Hank and I met at Bradley’s maybe 25 or 30 years ago. He was always so busy and he didn’t play a lot around New York until he started working there at Bradley’s. It was an incredible place for jazz pianists and jazz musicians in general.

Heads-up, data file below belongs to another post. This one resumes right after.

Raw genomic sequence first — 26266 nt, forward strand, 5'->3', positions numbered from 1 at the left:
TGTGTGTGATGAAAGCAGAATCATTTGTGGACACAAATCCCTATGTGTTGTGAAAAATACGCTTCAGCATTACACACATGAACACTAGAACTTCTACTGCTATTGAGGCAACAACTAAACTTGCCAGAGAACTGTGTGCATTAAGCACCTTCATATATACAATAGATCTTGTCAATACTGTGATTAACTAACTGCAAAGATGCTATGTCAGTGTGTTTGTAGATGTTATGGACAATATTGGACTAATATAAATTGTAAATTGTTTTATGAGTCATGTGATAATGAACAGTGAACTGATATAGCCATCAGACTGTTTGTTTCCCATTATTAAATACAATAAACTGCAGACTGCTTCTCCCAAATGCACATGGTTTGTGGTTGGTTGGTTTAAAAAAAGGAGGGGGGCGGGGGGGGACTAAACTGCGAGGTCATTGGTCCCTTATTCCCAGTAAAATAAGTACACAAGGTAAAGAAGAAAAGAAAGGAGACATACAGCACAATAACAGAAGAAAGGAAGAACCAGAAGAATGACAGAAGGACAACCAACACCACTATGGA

Later, in the ’90s, we started doing this tour in Japan with 10 pianists. It was called “100 Gold Fingers,” organized by a Japanese promoter. We did it for quite a few years. Usually we’d go to Japan in mid-May to play for about three weeks. So I got a chance to play with him a lot during that period, and I got to know him as well. That was a great experience. He was the acknowledged master among everybody; he was the top dog, so to speak.